As the play starts, Morrie Schwartz is dying from ALS. That such a heart-warming, honest, and funny play would begin with such a premise is startling. In Tuesdays with Morrie, produced by the Prince William Little Theatre at the Hylton Performing Arts Center’s Gregory Theater, one of the hardest trials humans deal with is explored as one of the central themes. It reduces the fear about dying by refocusing the characters on their relationship and life lessons, especially those of love.
Devote yourself to loving others, devote yourself to the community around you, and devote yourself to creating something that gives you purpose and meaning.” –Morrie Schwartz
The above quote by the title character of Tuesdays with Morrie, also explains the especially symbolic dedication of this production to Joel Markowitz, co-founder of DC Theater Arts, who lost his own battle with ALS in November of last year. Morrie and Joel shared similar core beliefs as well as the debilitating attack on the nervous system, often called Lou Gehrig’s disease, which took their lives.
Morrie is played by Richard Fiske, and Michael Clendenin plays his former student Mitch. The play, like the 1997 memoir which became a NY Times bestseller the same year a TV movie of it was produced, is based on the visits that playwright Mitch Albom made to the home of his college sociology professor, 16 years after graduating from Brandeis. It is a play of friendship that spans the generation gap, of life lessons, and of compassion that overcomes the fear of death. There are tears, which are well-deserved, but there is laughter and deepening understanding as Mitch learns forgiveness and gains courage. Morrie is one of the bright, shining souls in the world, noted by Ted Kopell, whose TV interviews led Mitch to reconnect with him.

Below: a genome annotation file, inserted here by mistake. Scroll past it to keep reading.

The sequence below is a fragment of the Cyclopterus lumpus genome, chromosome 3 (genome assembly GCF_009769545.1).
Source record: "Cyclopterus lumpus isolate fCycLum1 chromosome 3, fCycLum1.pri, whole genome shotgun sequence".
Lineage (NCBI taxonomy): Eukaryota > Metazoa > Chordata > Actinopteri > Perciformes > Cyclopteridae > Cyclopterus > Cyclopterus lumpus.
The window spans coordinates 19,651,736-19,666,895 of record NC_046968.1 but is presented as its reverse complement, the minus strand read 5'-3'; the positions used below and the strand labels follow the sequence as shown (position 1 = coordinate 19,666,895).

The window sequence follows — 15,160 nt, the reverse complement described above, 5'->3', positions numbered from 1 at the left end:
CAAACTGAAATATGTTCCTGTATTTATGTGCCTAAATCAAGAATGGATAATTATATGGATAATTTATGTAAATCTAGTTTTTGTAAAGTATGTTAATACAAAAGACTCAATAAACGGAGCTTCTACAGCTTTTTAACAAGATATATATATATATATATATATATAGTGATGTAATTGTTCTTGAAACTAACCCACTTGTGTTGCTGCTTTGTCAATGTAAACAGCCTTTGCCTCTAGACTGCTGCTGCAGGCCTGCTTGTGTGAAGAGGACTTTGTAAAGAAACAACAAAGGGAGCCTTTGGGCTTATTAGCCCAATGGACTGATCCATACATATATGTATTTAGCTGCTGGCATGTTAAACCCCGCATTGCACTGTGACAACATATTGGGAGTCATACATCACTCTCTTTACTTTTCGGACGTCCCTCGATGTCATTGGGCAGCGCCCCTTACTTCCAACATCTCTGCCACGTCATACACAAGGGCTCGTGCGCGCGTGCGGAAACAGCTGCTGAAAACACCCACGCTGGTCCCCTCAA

Clendenin, as Mitch, plays not only a character in the story, but also the narrator, and briefly, Morrie’s doctor. Mitch’s loss at the end is heartfelt and does offer a sense of closure for all of the audience. Although Mitch is the playwright and it is his memoir, the play focuses on Morrie, and Richard Fiske’s portrayal is beautiful. Morrie’s loss of motor function and ease of speech is incremental and is carefully crafted over the course of the play. His humor, clarity of thought, and the glory of his humanity is wonderfully captured. The slightly mischievous twinkle in the eye remains, and we recognize the aptness of the epitaph which he chooses for himself: A teacher to the end.
Director Harry Kantrovich runs a clean ship. He knows what the center of the play is about, his cast features strong actors, and he clearly guides the designers toward a shared aesthetic. A mostly open stage, designed by Nick Mastrangelo, includes an upstage projection of a Japanese maple, whose color-changing and falling leaves symbolically represent the changes to Morrie over time. A touching moment is built with music and lights as Mitch carries Morrie into bed. It has been foreshadowed by Morrie’s quip earlier in the play, “when you’re in bed, you’re dead.” The moment also illustrates Mitch’s progress towards compassion from his earlier awkwardness at the touchy-feely love shown by Morrie.
Audiences will be moved, and nourished, by this touching, humorous, respectful, and thought-provoking production. I highly recommend it.
Running time: 1 hour and 40 minutes, including one 15 minute intermission.
Tuesdays with Morrie produced by The Prince William Little Theatre, plays through March 25, 2018, at the Gregory Theatre in The Hylton Performing Art Center – 10960 George Mason Circle, in Manassas, VA. For tickets, buy them at the box office, or purchase them online.